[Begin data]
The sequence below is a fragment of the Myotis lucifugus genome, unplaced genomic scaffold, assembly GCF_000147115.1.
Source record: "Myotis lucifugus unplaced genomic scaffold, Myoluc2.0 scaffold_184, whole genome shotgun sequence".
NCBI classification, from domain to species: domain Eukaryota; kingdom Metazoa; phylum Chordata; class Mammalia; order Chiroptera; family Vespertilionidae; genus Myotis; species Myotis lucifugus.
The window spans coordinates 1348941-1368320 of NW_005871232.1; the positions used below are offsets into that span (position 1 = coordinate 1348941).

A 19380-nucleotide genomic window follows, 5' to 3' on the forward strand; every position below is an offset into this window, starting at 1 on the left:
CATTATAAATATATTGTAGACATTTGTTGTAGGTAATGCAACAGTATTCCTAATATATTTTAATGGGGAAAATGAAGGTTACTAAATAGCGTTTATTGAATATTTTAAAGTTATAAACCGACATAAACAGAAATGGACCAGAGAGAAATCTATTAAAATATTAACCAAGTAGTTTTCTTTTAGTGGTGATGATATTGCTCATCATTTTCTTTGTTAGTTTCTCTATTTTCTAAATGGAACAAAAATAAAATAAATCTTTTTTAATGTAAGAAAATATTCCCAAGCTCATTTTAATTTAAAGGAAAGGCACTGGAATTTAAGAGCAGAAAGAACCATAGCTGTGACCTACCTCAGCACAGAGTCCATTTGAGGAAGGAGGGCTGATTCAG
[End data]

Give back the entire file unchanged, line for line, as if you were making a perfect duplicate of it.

The sequence below is a fragment of the Myotis lucifugus genome, unplaced genomic scaffold, assembly GCF_000147115.1.
Source record: "Myotis lucifugus unplaced genomic scaffold, Myoluc2.0 scaffold_184, whole genome shotgun sequence".
NCBI classification, from domain to species: domain Eukaryota; kingdom Metazoa; phylum Chordata; class Mammalia; order Chiroptera; family Vespertilionidae; genus Myotis; species Myotis lucifugus.
The window spans coordinates 1348941-1368320 of NW_005871232.1; the positions used below are offsets into that span (position 1 = coordinate 1348941).

A 19380-nucleotide genomic window follows, 5' to 3' on the forward strand; every position below is an offset into this window, starting at 1 on the left:
CATTATAAATATATTGTAGACATTTGTTGTAGGTAATGCAACAGTATTCCTAATATATTTTAATGGGGAAAATGAAGGTTACTAAATAGCGTTTATTGAATATTTTAAAGTTATAAACCGACATAAACAGAAATGGACCAGAGAGAAATCTATTAAAATATTAACCAAGTAGTTTTCTTTTAGTGGTGATGATATTGCTCATCATTTTCTTTGTTAGTTTCTCTATTTTCTAAATGGAACAAAAATAAAATAAATCTTTTTTAATGTAAGAAAATATTCCCAAGCTCATTTTAATTTAAAGGAAAGGCACTGGAATTTAAGAGCAGAAAGAACCATAGCTGTGACCTACCTCAGCACAGAGTCCATTTGAGGAAGGAGGGCTGATTCAG